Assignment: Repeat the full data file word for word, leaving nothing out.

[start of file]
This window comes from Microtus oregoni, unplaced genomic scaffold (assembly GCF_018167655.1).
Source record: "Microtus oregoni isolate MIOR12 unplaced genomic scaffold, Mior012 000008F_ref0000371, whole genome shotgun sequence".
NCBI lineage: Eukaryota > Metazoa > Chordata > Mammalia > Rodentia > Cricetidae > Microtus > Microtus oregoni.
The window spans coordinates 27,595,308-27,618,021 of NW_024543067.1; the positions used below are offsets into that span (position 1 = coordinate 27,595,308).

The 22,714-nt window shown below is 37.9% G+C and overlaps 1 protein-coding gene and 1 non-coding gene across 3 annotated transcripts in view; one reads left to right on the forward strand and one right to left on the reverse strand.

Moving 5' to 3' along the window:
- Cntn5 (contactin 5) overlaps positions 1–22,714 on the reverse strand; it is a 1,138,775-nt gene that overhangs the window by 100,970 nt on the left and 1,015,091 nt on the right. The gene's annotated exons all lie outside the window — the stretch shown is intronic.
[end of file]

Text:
This window comes from Microtus oregoni, unplaced genomic scaffold (assembly GCF_018167655.1).
Source record: "Microtus oregoni isolate MIOR12 unplaced genomic scaffold, Mior012 000008F_ref0000371, whole genome shotgun sequence".
NCBI lineage: Eukaryota > Metazoa > Chordata > Mammalia > Rodentia > Cricetidae > Microtus > Microtus oregoni.
The window spans coordinates 27,595,308-27,618,021 of NW_024543067.1; the positions used below are offsets into that span (position 1 = coordinate 27,595,308).

The 22,714-nt window shown below is 37.9% G+C and overlaps 1 protein-coding gene and 1 non-coding gene across 3 annotated transcripts in view; one reads left to right on the forward strand and one right to left on the reverse strand.

Moving 5' to 3' along the window:
- Cntn5 (contactin 5) overlaps positions 1–22,714 on the reverse strand; it is a 1,138,775-nt gene that overhangs the window by 100,970 nt on the left and 1,015,091 nt on the right. The gene's annotated exons all lie outside the window — the stretch shown is intronic.